Earlier this month, the California Legislature passed a bill (SB 1422) that “authorizes the student government of a high school to establish a committee to develop a survey to solicit student opinions of different class aspects and teacher effectiveness, and establishes requirements for the administration and results of the survey.”
Now, like any bill, this one has its critics. Are students mature enough and do they have sufficient experience and emotional detachment to make valid judgments of their teachers? Will they use the evaluation process as a way to “extort” a higher grade from a teacher in exchange for not being slammed as an incompetent jerk? Will the bill and its various requirements actually retard efforts by forward thinking teachers, districts and schools that have already developed and implemented surveys for students to provide feedback to their teachers?
Those questions have yet to be answered. In the meantime, there is no reason we can’t start thinking about how technology might help us should we, in concert with our student government, want to move forward.
Yes, of course, some meetings would be in order. After all, we all spend a good part of our day on the same physical campus. Nonetheless, the faculty, administration and students are occupied much of the day in separate activities and separate spaces. So the committee working on this task might find it very useful to record meeting notes and develop drafts of a questionnaire using an online tool such as Google Docs. These let committee members add their 2 cents whenever its convenient for them. And anything they write is immediately available to the group. Plus, you don’t have to deal with the confusion of several versions being exchanged among committee members and trying to make sure someone has the actual, final, complete version.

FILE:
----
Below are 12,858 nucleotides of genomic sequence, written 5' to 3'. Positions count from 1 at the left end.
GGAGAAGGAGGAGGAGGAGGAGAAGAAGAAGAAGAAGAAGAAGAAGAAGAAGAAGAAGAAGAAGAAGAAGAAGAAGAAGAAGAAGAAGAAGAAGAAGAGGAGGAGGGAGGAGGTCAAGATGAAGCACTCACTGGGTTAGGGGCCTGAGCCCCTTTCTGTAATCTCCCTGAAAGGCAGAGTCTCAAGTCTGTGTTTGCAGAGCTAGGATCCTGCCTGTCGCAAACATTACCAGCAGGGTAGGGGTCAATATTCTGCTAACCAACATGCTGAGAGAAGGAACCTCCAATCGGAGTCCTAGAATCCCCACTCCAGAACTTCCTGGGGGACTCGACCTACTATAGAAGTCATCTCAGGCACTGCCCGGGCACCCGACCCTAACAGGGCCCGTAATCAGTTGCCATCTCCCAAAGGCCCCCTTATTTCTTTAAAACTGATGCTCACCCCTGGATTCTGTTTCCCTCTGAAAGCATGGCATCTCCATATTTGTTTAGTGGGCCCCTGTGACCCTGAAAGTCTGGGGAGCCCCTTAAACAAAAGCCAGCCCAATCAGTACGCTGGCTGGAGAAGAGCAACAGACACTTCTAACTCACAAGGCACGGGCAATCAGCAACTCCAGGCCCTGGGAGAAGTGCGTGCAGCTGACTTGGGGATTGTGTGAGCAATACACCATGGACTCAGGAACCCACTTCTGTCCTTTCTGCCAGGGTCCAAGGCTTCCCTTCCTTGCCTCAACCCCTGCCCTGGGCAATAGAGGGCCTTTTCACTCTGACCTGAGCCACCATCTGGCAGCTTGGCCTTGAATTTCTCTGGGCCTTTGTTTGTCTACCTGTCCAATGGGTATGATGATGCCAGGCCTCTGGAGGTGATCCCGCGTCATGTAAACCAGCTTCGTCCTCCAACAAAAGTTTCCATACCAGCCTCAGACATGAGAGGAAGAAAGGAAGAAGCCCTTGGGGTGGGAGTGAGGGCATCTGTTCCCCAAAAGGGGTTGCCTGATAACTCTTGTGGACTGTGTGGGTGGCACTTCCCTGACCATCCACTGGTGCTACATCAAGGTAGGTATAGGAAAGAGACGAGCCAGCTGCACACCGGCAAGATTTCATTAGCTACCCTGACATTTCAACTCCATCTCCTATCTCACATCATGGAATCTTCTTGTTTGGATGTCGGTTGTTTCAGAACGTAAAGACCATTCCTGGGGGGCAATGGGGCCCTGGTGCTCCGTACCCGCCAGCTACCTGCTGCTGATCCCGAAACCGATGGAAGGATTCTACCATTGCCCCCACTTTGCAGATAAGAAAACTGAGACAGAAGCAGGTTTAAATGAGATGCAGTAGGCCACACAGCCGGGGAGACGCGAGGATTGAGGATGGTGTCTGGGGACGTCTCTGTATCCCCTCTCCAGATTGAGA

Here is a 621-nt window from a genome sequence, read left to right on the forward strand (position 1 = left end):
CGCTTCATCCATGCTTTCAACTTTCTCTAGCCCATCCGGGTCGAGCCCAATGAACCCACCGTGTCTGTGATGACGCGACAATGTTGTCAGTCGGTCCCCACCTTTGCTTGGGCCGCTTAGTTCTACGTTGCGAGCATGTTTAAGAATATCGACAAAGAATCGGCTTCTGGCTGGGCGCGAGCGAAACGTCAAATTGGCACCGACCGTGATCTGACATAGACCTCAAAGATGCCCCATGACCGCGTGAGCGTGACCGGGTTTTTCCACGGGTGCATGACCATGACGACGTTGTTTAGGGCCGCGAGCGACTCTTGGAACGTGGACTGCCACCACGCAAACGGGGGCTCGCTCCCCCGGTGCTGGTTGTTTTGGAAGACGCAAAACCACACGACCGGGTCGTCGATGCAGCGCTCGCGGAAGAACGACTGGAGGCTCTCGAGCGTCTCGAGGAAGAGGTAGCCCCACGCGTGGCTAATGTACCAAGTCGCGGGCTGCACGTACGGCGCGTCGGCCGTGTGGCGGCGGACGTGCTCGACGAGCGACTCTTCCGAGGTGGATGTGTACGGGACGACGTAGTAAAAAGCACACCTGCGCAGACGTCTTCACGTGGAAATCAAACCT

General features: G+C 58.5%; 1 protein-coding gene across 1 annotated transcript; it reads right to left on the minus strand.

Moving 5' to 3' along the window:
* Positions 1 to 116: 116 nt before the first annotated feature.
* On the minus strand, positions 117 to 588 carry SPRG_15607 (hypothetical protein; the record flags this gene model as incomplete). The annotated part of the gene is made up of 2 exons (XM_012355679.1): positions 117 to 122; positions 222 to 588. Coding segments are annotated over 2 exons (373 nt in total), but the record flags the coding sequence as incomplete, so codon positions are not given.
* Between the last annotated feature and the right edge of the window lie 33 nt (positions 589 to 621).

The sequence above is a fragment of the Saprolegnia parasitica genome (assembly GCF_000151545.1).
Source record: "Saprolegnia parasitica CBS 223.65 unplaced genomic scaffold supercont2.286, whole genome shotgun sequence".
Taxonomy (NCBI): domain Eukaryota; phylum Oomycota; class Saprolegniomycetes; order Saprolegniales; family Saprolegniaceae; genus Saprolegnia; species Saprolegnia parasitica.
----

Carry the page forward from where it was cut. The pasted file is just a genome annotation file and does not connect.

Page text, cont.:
Once the developers agree to the questions that will be asked and the response scales, these can be easily deployed via simple online tools such as a Google Forms, SurveyMonkey, Zoomerang, or Qualtrics.
Whether or not you think it’s a great idea that high school students evaluate the effectiveness of their teachers, if you live in California it’s now a fact with which you’ve got to deal. Check out these technology tools; they can really facilitate the process!